Next I come to the woods on the north.  Along that woods, I see first a section of young brushy growth, with a mound of dirt in front of it.  The mound of dirt has a "No Hunting," sign stuck on the top.  Then I pass a drainage.  And some bigger birch and poplar trees with another sign.  This one has no words.  The warning is worn off.  I suppose one might say it is a "worning."

We are almost there.  I have to jog up another small rise.  There is a small tree along the ditch just about at the top of the rise.  And then a short decline and back to the main road. 


Once I get to the top of the last rise, I usually get my little second wind. I pick up my pace like the proverbial horse to the oats waiting in the stable.

Once on the paved road, I walk home, huffing and puffing until my heart rate returns to normal. 

Having found my a little landmarks in an otherwise unmarked land, I am encouraged along my way.

Once I'm  home, the fun part.  I get to move my tickers! About 45 minutes of exercise and one more mile of jogging.

Sunday, May 9, 2010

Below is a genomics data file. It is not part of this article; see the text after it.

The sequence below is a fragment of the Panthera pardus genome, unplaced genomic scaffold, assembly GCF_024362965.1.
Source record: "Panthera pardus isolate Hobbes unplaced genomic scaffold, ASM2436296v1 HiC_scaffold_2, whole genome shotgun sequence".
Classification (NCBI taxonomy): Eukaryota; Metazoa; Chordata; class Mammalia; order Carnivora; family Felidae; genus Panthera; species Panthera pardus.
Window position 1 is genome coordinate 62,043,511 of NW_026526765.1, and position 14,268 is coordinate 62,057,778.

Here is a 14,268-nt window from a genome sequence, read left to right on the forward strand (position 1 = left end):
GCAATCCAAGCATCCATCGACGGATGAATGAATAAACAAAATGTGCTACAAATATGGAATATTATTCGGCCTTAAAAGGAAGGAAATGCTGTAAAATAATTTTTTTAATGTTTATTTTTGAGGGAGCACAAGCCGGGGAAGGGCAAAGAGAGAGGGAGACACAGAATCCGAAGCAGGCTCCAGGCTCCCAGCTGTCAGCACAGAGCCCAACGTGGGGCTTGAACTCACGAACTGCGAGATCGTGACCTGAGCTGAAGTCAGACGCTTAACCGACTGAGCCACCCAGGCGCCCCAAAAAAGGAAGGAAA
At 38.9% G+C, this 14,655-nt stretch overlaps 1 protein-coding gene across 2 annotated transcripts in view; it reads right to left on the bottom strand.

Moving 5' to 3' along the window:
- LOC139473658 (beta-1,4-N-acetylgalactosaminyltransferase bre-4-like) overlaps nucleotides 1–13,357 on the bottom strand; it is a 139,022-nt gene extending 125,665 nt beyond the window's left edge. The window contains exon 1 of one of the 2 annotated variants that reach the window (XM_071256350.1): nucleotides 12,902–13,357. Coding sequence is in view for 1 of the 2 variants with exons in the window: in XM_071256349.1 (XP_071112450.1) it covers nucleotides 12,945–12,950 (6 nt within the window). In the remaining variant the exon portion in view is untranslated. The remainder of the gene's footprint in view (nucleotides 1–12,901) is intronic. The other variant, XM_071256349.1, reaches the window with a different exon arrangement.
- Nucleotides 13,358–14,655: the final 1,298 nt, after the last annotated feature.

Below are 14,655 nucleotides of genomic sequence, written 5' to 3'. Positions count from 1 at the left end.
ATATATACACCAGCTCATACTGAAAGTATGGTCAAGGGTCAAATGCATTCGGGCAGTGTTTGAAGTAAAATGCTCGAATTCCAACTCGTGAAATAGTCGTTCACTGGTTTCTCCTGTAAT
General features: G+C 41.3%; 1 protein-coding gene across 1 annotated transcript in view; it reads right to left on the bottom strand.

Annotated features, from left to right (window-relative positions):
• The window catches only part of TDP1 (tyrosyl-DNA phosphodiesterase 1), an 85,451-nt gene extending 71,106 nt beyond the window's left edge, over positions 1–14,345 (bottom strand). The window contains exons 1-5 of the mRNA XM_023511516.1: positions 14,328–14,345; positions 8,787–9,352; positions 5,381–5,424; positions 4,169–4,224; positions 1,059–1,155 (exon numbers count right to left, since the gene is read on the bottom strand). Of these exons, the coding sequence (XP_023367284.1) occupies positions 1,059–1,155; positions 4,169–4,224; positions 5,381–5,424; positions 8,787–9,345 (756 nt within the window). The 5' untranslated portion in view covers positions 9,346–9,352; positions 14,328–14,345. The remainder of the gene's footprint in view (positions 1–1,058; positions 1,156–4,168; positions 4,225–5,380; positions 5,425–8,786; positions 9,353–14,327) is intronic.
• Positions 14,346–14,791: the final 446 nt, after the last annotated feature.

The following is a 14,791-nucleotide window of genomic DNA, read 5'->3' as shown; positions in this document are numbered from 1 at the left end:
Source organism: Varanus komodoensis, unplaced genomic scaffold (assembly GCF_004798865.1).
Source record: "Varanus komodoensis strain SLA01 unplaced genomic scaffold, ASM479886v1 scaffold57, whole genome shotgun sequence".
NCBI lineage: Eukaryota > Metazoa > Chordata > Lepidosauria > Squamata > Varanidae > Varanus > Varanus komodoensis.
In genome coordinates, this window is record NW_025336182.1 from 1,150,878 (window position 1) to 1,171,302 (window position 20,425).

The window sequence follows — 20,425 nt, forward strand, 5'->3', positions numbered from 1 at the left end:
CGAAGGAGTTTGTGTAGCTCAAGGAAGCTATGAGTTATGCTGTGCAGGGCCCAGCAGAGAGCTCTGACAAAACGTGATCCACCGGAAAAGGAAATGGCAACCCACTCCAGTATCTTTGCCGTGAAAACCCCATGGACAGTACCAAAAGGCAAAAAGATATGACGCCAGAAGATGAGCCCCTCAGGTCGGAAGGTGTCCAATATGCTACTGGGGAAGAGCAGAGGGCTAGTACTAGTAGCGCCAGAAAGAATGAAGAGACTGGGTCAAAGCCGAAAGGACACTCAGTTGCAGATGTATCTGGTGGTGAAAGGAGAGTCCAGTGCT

Ethics, Unsubstantiated

Once upon a time, a coworker and I were debating the possibility of a universal set of moral principles based, not on the Bible or any other religious tradition, but upon some reasoned idea of right and wrong, good and bad.

I said to this coworker that I didn't think it was possible to not base moral principles upon religious tradition.  He asserted that it should be possible to come up with some sort of universal right and wrong.

I was reminded of this conversation recently while reading The Careful Use of Compliments by Alexander McCall Smith.  Smith's protagonist, in the series of which this book is the fourth, is Isabel Dalhousie, a Scottish philosopher whose particular area of interest is ethics.  I'm not up on all the correct philosophical terminology, but if I had to put Ms. Dalhousie in a box with some title, I'd say she is a rational humanist.  She has no religion, per say and tends to think of herself as a-religious.  But in fact, her ability to reason is her religion.  She believes in it firmly and in her mind, every human situation has a consequence.  In order to be faithful to the precepts of her rational humanism, she must weigh the actions of every moment of her life on the basis of their ethical merits.  This leads me to wonder upon what one bases morality, when one has no foundation, nothing more substantial upon which to settle these matters than human wisdom.

This morning, while I was enjoying my morning cup of joe with a few chapters from The Careful Use of Compliments, I ran into the idea of guilt.  Guilt is a reality of human experience.  It's that law written in one's heart of which the Bible tells.  Both believers and unbelievers experience guilt.  It's also called having a conscience.